For example, you may be able to get a four-pack of toilet paper at the dollar store, but the rolls may have fewer and less dense sheets than a pack you’d buy at the grocery store. Retailers like Target and Costco also tend to carry larger packs of the basics, meaning you’re getting more for your money overall.
Temptation to impulse buy
One of the fun things about dollar stores is they tend to be full of random items. But if you’re an impulse buyer, you may end up with a basket full of products you don’t actually need. This isn’t a great idea if you’re trying to be careful about your budget.
While it may be fun to load up on cheap art supplies, party favors, or pantry basics, it’s probably better to go with quality rather than dollar store quantity if you really want (or need) these items,
Lack of variety
When you head to the supermarket, you’re likely to find several brands of the same products. Have a favorite soap or type of granola bar? You’ll likely have some options. The same can’t always be said for dollar stores.
The staff at Consumer Reports recently conducted an experiment to test the real value at dollar stores in eight different locations around the country. What they found was a real lack of options when it came to brand variety. Some of the things they noticed were stores that carried just one brand of dish soap or miniature versions of popular breakfast cereals.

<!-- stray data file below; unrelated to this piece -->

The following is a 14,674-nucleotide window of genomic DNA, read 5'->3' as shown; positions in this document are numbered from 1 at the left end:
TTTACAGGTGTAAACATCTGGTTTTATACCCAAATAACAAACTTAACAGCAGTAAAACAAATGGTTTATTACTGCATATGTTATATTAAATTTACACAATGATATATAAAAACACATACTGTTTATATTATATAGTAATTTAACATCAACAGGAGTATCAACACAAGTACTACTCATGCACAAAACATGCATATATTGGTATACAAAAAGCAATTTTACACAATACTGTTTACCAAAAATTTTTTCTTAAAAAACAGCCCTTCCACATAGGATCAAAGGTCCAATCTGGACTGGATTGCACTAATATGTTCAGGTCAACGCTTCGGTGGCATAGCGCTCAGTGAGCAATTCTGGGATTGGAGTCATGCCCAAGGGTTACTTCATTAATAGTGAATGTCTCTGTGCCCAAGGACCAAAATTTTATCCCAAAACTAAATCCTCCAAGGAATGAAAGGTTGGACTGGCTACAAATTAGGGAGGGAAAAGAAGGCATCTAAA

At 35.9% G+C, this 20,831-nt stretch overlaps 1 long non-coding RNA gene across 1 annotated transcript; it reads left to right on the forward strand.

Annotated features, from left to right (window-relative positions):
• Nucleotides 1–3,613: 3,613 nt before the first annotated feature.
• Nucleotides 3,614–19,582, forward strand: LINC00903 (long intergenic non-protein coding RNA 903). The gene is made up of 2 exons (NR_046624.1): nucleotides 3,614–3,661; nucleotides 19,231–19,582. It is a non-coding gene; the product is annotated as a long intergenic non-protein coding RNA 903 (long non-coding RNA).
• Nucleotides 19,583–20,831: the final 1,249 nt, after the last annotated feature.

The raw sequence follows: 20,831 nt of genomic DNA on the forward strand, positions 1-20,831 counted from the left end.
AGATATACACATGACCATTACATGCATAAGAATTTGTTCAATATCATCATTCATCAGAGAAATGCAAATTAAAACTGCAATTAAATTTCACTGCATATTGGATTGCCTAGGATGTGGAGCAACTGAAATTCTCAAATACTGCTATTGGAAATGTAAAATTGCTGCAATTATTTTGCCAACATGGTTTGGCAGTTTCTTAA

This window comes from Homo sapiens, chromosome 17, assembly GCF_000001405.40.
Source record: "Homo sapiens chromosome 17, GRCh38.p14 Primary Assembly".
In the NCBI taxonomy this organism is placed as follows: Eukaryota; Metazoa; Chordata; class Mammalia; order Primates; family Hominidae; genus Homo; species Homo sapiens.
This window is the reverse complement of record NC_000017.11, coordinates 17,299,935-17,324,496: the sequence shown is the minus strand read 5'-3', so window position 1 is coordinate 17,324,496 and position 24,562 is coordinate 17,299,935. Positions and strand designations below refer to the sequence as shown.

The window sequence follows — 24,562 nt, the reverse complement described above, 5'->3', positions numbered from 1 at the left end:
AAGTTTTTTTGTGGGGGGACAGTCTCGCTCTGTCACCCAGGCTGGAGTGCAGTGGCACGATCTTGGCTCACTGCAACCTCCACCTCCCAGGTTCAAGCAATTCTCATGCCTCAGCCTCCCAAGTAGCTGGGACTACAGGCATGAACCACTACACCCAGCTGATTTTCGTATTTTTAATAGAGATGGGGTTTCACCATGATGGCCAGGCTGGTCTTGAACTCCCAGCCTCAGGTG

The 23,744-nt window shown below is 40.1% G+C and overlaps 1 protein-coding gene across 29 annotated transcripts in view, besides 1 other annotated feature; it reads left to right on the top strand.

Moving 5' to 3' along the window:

Sales at other stores may be less than $1
Believe it or not, there are ways to beat the $1 price tags. One method is buying in bulk. Costco will often run deals on large packs of household necessities like toilet paper; selling a 36-pack of rolls for $32, for example. When you crunch the numbers, that’s less than $1 per roll. Plus, retailers like Costco offer the deals on known and trusted brand names, like Cottonelle.
Other national chains, like Target, also offer great deals, and regular customers can clip coupons to nab some of those items that seem like such a great deal at the dollar store for even cheaper.
Other stores crowded out of communities
Because of the steep discounts they offer and heavy advertising, dollar stores can crowd out other retailers that may be really beneficial to their communities. Dollar stores tend not to carry many healthy food items, like fresh fruit and veggies. A study conducted in New Orleans in 2018 found that out of three dozen dollar stores that were operating in the city at the time, only one sold fresh produce.
Yet, because shoppers are attracted by the promise of $1 products, dollar stores can put other sellers out of business. When real grocery stores are not available, this can really put a damper on variety and healthy food options in a community.
Pro tip: If you want to earn cash back or rewards on your food purchases, make sure you’re using one of the best credit cards for groceries.
While popping into a dollar store can be a fun and convenient experience — since about 75% of the U.S. lives within five miles of one of 18,000 Dollar General stores — it may not always be the most financially savvy choice.
Before you jump to buy your basics at one of the dollar store giants, look into whether it’s really the best bargain for your buck. There are plenty of other ways to boost your bank account that might be more reliable.